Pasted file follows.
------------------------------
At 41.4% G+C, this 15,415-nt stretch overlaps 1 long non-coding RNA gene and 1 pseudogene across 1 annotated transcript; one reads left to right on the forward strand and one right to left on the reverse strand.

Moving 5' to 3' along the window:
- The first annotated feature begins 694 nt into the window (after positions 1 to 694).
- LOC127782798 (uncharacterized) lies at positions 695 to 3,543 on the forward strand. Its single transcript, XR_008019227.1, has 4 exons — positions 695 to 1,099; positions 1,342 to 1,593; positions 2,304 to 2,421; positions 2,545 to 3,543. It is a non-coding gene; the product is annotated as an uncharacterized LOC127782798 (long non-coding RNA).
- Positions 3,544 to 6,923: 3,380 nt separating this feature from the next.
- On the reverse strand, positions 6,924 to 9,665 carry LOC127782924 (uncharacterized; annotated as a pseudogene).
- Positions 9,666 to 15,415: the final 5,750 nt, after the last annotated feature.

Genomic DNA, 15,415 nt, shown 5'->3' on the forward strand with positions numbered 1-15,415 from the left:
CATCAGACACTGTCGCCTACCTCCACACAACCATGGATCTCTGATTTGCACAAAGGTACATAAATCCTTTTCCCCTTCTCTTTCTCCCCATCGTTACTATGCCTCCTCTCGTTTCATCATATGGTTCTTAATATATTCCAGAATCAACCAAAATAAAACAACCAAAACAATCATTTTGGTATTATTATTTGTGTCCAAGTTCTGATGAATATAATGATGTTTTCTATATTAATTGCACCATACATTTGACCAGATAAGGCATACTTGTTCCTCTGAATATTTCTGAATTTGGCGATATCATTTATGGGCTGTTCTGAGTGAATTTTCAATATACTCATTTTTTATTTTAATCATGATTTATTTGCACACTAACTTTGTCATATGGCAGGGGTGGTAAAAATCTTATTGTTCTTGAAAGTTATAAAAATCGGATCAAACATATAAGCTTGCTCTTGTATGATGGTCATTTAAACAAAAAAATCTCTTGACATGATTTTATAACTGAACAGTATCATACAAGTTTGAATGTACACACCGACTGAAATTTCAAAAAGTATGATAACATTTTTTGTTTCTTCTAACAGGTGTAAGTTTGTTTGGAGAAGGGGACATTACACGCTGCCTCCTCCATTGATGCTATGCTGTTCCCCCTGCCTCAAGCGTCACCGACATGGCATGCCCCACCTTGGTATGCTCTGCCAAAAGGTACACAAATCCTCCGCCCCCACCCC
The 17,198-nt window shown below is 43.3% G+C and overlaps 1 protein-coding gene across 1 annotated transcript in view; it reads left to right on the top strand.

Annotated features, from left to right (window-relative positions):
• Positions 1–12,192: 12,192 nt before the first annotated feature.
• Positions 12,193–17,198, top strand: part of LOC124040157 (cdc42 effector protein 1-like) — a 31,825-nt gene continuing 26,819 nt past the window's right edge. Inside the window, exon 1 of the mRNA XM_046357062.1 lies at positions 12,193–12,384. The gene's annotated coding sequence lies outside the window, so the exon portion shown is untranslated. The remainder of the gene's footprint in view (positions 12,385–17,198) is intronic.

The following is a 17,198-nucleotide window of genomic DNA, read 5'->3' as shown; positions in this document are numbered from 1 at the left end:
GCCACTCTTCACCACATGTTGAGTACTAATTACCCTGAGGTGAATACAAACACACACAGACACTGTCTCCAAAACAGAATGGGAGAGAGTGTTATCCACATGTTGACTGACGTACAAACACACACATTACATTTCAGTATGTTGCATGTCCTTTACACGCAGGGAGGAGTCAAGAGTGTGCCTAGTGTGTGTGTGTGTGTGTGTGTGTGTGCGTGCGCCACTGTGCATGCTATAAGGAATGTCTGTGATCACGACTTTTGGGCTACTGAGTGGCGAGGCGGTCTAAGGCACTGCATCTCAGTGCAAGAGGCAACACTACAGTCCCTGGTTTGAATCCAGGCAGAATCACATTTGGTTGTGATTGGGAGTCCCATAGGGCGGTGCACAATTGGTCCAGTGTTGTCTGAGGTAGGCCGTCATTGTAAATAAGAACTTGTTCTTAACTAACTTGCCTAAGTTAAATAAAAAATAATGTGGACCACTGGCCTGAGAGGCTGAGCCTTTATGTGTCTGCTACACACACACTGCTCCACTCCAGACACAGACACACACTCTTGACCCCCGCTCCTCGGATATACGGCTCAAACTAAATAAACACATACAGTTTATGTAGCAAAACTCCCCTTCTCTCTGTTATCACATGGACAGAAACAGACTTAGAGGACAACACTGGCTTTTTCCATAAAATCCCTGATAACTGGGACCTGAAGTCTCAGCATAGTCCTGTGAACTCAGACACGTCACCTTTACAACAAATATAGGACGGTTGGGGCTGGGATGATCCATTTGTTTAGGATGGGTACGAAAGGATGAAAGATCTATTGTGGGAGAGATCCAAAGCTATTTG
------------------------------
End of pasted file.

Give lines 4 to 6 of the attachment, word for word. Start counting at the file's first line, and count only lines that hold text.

- LOC127782798 (uncharacterized) lies at positions 695 to 3,543 on the forward strand. Its single transcript, XR_008019227.1, has 4 exons — positions 695 to 1,099; positions 1,342 to 1,593; positions 2,304 to 2,421; positions 2,545 to 3,543. It is a non-coding gene; the product is annotated as an uncharacterized LOC127782798 (long non-coding RNA).
- Positions 3,544 to 6,923: 3,380 nt separating this feature from the next.
- On the reverse strand, positions 6,924 to 9,665 carry LOC127782924 (uncharacterized; annotated as a pseudogene).